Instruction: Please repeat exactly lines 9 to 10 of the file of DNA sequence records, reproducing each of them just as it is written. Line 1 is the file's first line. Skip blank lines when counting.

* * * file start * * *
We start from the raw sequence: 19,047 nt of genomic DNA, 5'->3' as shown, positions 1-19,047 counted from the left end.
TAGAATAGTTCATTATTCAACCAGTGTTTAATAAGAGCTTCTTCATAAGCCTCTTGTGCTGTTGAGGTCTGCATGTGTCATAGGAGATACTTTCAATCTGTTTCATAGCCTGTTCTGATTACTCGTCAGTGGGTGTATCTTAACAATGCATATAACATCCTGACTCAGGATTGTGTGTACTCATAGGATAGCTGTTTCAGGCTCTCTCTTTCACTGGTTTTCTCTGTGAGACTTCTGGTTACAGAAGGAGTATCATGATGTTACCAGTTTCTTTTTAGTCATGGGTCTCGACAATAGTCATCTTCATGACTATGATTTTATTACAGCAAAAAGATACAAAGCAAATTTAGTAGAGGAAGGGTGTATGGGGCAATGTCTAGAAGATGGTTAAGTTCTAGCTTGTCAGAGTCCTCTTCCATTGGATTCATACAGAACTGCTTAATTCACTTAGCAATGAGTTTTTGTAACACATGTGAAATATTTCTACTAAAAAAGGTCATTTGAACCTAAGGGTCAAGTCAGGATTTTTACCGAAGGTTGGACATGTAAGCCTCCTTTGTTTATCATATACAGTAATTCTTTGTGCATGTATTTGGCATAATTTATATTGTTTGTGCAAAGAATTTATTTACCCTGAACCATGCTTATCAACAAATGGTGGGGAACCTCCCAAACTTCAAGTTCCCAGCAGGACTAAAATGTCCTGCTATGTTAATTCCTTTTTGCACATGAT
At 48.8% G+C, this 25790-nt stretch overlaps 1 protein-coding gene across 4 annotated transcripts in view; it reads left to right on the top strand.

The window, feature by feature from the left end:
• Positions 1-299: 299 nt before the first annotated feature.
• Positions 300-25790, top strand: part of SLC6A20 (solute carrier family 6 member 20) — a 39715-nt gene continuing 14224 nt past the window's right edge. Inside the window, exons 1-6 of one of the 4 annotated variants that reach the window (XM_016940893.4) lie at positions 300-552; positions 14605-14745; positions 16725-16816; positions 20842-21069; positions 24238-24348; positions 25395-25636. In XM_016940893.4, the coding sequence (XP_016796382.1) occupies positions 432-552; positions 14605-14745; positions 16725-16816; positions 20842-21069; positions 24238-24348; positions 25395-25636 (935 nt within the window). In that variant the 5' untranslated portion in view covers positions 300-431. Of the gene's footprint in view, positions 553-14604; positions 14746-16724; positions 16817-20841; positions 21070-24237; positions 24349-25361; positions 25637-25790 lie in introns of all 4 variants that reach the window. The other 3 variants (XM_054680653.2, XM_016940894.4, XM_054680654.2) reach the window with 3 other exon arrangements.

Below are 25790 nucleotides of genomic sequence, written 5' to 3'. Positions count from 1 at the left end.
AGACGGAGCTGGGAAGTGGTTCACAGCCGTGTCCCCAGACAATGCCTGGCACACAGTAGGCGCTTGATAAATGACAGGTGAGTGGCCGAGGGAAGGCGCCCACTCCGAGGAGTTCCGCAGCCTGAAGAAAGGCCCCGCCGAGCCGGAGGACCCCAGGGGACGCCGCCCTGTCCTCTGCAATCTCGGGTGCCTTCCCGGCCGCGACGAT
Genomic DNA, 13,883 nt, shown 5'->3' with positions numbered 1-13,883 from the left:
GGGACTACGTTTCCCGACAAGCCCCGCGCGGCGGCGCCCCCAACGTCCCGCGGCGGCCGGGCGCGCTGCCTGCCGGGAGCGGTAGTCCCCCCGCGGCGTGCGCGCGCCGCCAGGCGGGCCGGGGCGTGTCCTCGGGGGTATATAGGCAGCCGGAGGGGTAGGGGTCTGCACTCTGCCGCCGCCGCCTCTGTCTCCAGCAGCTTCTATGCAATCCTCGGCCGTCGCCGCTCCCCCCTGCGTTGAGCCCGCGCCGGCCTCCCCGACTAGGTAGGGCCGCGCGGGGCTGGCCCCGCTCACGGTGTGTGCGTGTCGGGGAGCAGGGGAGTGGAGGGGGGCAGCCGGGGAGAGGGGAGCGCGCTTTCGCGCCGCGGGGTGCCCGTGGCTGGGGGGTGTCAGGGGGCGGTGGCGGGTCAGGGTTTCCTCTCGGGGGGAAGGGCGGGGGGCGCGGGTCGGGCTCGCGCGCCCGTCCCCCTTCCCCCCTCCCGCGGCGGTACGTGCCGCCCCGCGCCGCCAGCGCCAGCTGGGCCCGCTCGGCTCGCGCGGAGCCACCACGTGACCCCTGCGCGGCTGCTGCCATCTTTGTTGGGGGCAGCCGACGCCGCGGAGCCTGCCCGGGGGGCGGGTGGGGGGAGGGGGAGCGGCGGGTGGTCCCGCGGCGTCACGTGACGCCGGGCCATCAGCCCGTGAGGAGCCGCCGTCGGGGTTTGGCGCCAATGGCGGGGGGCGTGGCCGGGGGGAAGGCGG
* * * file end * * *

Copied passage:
Genomic DNA, 13,883 nt, shown 5'->3' with positions numbered 1-13,883 from the left:
GGGACTACGTTTCCCGACAAGCCCCGCGCGGCGGCGCCCCCAACGTCCCGCGGCGGCCGGGCGCGCTGCCTGCCGGGAGCGGTAGTCCCCCCGCGGCGTGCGCGCGCCGCCAGGCGGGCCGGGGCGTGTCCTCGGGGGTATATAGGCAGCCGGAGGGGTAGGGGTCTGCACTCTGCCGCCGCCGCCTCTGTCTCCAGCAGCTTCTATGCAATCCTCGGCCGTCGCCGCTCCCCCCTGCGTTGAGCCCGCGCCGGCCTCCCCGACTAGGTAGGGCCGCGCGGGGCTGGCCCCGCTCACGGTGTGTGCGTGTCGGGGAGCAGGGGAGTGGAGGGGGGCAGCCGGGGAGAGGGGAGCGCGCTTTCGCGCCGCGGGGTGCCCGTGGCTGGGGGGTGTCAGGGGGCGGTGGCGGGTCAGGGTTTCCTCTCGGGGGGAAGGGCGGGGGGCGCGGGTCGGGCTCGCGCGCCCGTCCCCCTTCCCCCCTCCCGCGGCGGTACGTGCCGCCCCGCGCCGCCAGCGCCAGCTGGGCCCGCTCGGCTCGCGCGGAGCCACCACGTGACCCCTGCGCGGCTGCTGCCATCTTTGTTGGGGGCAGCCGACGCCGCGGAGCCTGCCCGGGGGGCGGGTGGGGGGAGGGGGAGCGGCGGGTGGTCCCGCGGCGTCACGTGACGCCGGGCCATCAGCCCGTGAGGAGCCGCCGTCGGGGTTTGGCGCCAATGGCGGGGGGCGTGGCCGGGGGGAAGGCGG